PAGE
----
| 3:35 pm on Oct 4, 2012 (gmt 0)|
@textext - see the opening post from Tedster...
|Avoid heavy handed and merely technical SEO |
| 3:39 pm on Oct 4, 2012 (gmt 0)|
for me, Search engines are not going away, and Google will probably be master of all it surveys for quite a while yet, so learning to exist in this environment is important .
I've only a questions right now.
How do folk who are either new entrants or , got knocked back to really low traffic, or never figured out how to rank under the old order
Going to break into the top 4 meaningful SERPs positions, under the new order (most SEO activity now penalised) ?
google current new order enforces the Status quo, tis veery much know your place, upstairs downstairs,
move up too quick without flashing vast amounts of cash(publicised VC money), all the squadrons of the Spambusters brigade wup your touche
| 3:44 pm on Oct 4, 2012 (gmt 0)|
|You also assume too much about the intention behind the search - mainly, that a small business should be number 1. It shouldn't. Google isn't there to act as a slightly more functional Yellow Pages - their goal is to provide information, not sales leads. |
You missed it again.
The point is not that small business should be in the top ten results, but that a relevant business should be in the top 10. The algo should aim to return watch repairmen in NY when the user searches for watch repairmen in NY, not yelp pages. In this example just so happened that the relevant business is a small business.
Why isn't google returning at least one watch repairman in the organic results? Because google is not a search engine anymore - there are 10 perfectly targeted ads running (no mistakes there, they are all NY watch repairmen). In other words, google is indeed a version of the Yellow Pages :)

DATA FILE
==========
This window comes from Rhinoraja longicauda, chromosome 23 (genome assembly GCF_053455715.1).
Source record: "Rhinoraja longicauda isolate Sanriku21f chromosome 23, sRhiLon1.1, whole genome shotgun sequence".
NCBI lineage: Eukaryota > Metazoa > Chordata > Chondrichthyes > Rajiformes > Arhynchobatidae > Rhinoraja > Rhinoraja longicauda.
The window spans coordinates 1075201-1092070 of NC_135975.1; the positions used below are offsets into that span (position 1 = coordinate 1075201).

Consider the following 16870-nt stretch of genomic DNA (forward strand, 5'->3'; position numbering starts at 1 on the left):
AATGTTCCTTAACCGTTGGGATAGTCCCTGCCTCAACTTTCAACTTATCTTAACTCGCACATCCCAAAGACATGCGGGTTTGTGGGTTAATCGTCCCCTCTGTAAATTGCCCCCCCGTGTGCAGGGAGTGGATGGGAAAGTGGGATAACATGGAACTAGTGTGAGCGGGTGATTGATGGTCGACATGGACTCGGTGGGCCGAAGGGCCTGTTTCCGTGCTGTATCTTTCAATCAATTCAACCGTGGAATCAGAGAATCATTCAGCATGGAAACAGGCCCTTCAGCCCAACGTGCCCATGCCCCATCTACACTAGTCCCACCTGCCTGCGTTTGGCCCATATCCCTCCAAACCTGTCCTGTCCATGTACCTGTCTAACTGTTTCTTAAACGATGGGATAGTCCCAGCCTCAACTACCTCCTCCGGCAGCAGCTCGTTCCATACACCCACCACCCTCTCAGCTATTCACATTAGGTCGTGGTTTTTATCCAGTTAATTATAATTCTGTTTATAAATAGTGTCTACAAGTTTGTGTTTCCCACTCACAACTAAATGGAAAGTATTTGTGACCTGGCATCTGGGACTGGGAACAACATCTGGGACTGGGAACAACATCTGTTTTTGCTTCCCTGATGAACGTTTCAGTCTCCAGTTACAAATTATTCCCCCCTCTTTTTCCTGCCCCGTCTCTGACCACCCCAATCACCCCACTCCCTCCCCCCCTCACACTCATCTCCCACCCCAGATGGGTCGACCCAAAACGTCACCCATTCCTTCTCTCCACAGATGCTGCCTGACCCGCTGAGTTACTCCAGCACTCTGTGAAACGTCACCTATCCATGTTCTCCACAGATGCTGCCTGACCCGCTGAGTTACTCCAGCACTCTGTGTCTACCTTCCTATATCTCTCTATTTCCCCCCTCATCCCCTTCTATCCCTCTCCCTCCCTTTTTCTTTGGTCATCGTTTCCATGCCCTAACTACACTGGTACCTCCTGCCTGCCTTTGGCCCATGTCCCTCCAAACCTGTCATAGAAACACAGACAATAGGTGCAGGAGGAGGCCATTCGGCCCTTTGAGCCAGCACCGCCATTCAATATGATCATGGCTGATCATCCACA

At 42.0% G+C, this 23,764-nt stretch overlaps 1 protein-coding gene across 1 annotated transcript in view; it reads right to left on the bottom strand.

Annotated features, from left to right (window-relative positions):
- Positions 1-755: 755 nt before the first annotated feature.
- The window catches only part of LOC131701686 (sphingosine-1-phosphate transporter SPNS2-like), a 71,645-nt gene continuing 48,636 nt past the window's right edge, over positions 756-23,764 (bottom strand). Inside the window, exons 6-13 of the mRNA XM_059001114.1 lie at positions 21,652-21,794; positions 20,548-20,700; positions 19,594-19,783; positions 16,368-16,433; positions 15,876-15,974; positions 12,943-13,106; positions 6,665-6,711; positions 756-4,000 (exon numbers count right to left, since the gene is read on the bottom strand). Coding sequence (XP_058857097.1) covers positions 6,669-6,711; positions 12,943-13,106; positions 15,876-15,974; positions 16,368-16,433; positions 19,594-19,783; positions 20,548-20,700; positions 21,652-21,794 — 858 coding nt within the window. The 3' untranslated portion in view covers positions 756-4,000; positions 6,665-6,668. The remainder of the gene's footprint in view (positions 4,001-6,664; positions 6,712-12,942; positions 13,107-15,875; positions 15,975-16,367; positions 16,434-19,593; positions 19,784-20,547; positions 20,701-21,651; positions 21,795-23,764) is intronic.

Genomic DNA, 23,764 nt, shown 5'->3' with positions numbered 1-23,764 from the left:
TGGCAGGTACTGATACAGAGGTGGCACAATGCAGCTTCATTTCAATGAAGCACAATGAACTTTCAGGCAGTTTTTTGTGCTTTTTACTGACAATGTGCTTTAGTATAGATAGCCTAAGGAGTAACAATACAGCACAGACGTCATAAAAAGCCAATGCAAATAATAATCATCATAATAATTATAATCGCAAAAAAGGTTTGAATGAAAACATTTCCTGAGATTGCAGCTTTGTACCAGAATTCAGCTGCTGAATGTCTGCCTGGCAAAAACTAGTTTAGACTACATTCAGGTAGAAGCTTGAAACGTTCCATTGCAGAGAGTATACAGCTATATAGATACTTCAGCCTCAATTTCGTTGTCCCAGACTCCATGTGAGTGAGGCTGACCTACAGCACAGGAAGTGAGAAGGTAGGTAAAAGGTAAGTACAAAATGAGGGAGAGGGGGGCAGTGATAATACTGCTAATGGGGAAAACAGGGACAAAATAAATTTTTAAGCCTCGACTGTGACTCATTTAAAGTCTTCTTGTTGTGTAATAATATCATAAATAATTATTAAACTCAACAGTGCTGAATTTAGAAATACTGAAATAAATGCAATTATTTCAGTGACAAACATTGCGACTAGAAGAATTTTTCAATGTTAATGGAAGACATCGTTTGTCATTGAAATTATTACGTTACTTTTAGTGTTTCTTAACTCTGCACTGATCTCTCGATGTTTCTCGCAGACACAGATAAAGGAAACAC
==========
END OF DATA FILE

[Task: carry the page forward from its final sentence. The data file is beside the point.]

Basically people these days are searching ads on google, they just don't realize it.
| 3:57 pm on Oct 4, 2012 (gmt 0)|
Then Google would be a business directory and not a search engine. People search for information - sometimes that includes business details, but not always.
| 4:11 pm on Oct 4, 2012 (gmt 0)|
Again folks, this thread is here to discuss Next Generation SEO. This is not a place to criticize the current SERPs. We have threads here that are stuffed with that criticism - like our own version of duplicate content.
Please focus on what ACTIONS we can take and what DIRECTIONS we can go.
| 4:29 pm on Oct 4, 2012 (gmt 0)|
Is the sight of "yelp" ranking for query mentioned above a sign that google is starting to enforce boundaries on itself?
If so, for how long
Perhaps Google will lurve directories again :)
| 4:30 pm on Oct 4, 2012 (gmt 0)|
& marketing guy & tedster
I think my issue is over use of KWs on page and in the title. Would that be considered technical to rework our copy and titles?
| 4:34 pm on Oct 4, 2012 (gmt 0)|
|Small businesses need to up their game, not necessarily their budgets. |